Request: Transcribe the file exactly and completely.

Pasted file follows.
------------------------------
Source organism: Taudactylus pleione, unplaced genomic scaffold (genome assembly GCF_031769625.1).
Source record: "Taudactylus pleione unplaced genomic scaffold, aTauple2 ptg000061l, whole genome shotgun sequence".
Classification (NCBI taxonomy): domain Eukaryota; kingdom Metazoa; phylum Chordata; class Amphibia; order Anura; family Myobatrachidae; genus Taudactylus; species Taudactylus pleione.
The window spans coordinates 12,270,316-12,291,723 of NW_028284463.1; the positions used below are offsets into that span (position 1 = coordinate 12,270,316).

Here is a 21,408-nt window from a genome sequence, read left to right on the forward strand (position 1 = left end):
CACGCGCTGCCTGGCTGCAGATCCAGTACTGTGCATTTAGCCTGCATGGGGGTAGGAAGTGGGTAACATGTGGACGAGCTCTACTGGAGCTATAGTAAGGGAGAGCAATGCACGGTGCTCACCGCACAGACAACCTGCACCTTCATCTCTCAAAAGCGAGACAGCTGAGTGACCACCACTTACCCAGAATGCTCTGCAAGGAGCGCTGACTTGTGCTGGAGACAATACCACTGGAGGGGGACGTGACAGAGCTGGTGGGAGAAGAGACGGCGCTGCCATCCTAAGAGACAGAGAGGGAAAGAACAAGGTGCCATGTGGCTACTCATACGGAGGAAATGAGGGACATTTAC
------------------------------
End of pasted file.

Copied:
Source organism: Taudactylus pleione, unplaced genomic scaffold (genome assembly GCF_031769625.1).
Source record: "Taudactylus pleione unplaced genomic scaffold, aTauple2 ptg000061l, whole genome shotgun sequence".
Classification (NCBI taxonomy): domain Eukaryota; kingdom Metazoa; phylum Chordata; class Amphibia; order Anura; family Myobatrachidae; genus Taudactylus; species Taudactylus pleione.
The window spans coordinates 12,270,316-12,291,723 of NW_028284463.1; the positions used below are offsets into that span (position 1 = coordinate 12,270,316).

Here is a 21,408-nt window from a genome sequence, read left to right on the forward strand (position 1 = left end):
CACGCGCTGCCTGGCTGCAGATCCAGTACTGTGCATTTAGCCTGCATGGGGGTAGGAAGTGGGTAACATGTGGACGAGCTCTACTGGAGCTATAGTAAGGGAGAGCAATGCACGGTGCTCACCGCACAGACAACCTGCACCTTCATCTCTCAAAAGCGAGACAGCTGAGTGACCACCACTTACCCAGAATGCTCTGCAAGGAGCGCTGACTTGTGCTGGAGACAATACCACTGGAGGGGGACGTGACAGAGCTGGTGGGAGAAGAGACGGCGCTGCCATCCTAAGAGACAGAGAGGGAAAGAACAAGGTGCCATGTGGCTACTCATACGGAGGAAATGAGGGACATTTAC